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Thursday, August 18, 2022

Next door to national capital, in some UP Dalit villages, hospitals bigger fear than Covid-19

Misinformation through social media and a widening lack of trust in the government has meant Dalits are trusting local quacks over state-run health facilities in these villages near Ghaziabad.

Uttar pradesh covid, cvid in UP villages, dalits covid uutar pradesh, yogi adityanath, covid vaccine up, Uttar Pradesh lockdown, domatikri, siwaya, indian expressDharmvir Singh Gautam and Narendra Kumar at Gautam's house in Domatikri. (Express photo: Yashee)

In Uttar Pradesh’s Domatikri village, four people have died since April: a woman in her seventies, a man in his sixties, and two brothers in their forties. All of them had high fever before they succumbed. Villagers, however, don’t know if they had Covid-19 — they were never tested. Also, they all died at home, with only the two brothers visiting a hospital during the course of their illness.

“There is hesitancy about getting tested. No one knows how accurately the tests are conducted, there are so many reports of mistakes. They might bundle healthy people off to the hospital. And if you go to a hospital, you are most definitely not coming back,” says Dharmvir Singh Gautam, a village resident in his fifties, who also goes by the title of ‘Netaji’.

No one in the village, except government employees, has got vaccines, nor do they intend to.

Gautam gets his misgivings from the videos he has been watching on social media. Over the past month or so, there has been a flood of posts about hospitals stealing people’s kidneys or eyes, or letting people die because of obscure uses the body would be put to.

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“I saw this video, a man was saying that his brother was only mildly unwell when he went to the hospital, but two days later his body was returned with kidneys missing. In another video, a doctor snatches a crying child from a woman, puts the machine used to give steam on his mouth, and the child dies. So no, no way I am going near a hospital,” Gautam declares.

Has a government official visited their village to talk about Covid-19? Have they been told about the need for social distancing, sanitising or wearing masks?

“We know all that from TV and newspapers. No government official has come to talk to us. Just before panchayat elections, a testing team did come, and said 14-15 people had tested positive. They were not given any treatment. They are all fine now.”


Domatikri is located about 36 km from Ghaziabad, with around 200 families, mostly belonging to Scheduled Castes such as Jatavas, Valmikis, and Prajapatis. The village meets many standards of development – pucca houses, paved roads, people employed in agriculture or in the cities nearby, several owning smartphones.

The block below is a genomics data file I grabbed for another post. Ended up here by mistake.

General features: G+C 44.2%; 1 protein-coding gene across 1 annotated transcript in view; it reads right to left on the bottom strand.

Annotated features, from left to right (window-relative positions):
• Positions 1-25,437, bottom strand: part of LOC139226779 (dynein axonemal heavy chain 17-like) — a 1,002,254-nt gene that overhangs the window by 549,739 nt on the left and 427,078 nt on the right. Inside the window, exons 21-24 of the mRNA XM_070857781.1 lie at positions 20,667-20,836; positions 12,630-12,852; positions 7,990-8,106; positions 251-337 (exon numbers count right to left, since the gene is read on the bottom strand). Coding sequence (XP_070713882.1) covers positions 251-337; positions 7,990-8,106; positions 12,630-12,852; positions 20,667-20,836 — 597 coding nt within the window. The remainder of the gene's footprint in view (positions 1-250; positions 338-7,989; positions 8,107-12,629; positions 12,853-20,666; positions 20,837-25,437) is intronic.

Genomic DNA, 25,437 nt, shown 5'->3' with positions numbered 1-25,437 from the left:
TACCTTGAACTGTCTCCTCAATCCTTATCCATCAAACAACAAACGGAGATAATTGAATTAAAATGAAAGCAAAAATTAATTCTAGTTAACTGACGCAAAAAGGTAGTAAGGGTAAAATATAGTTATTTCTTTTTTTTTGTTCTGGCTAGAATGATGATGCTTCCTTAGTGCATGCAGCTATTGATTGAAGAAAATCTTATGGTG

The exposure and the internet access has ensured a flood of misinformation about Covid-19, worsened by a trust deficit in the government — and no outreach from the state to address either.

Narendra Kumar, a lawyer and brother-in-law of the last village pradhan, says the pradhan and ASHA workers try to counter the misinformation, but have not been successful. “An ASHA didi is not enough to counter what people think they have seen with their own eyes in the videos. We need a sufficiently important voice, trusted by the people, to talk to them. But there is no such figure. Our MP is General VK Singh, he has never even been seen in the area. No minister or leader has tried to spread awareness about Covid. We are a small village with a large SC population. Since 2016, we are trying to get three handpumps sanctioned. That should tell you how prominently we figure in this government’s list of concerns.”


Narendra says people have good reasons to not trust government facilities. “During panchayat elections, the rules said only those with Covid negative certificates could enter counting rooms. So people paid Rs 500 to Rs 1,000 at the health centre and got negative reports without tests.”

In April, villagers say, around 40 people here were running a fever. There is one government health centre in the area that caters to about 35 villages. But people did not go to that centre. They went to “local doctors” – people with no medical degree who have “learnt the job” from other doctors, as explained by Gautam. These men prescribed paracetamol and other allopathic drugs, and everyone recovered. Meanwhile, they consumed kadhas (herbal concoctions) to build strength.

They know more people than usual are dying, but very few of those who died were tested.

“Last month, my cousin who lived in nearby Samana village died. We took her to the Hindon ghat for cremation, but had to wait because the ghat was crowded. This had never happened. My sister died of pneumonia probably,” Gautam says.

Conversations around the village present the same story – people fall ill, take drugs from “local doctors”, and recover. Some have lost kin in other villages. But the reason given is “pneumonia”, “low platelets in blood due to fever”, “low blood pressure”, etc.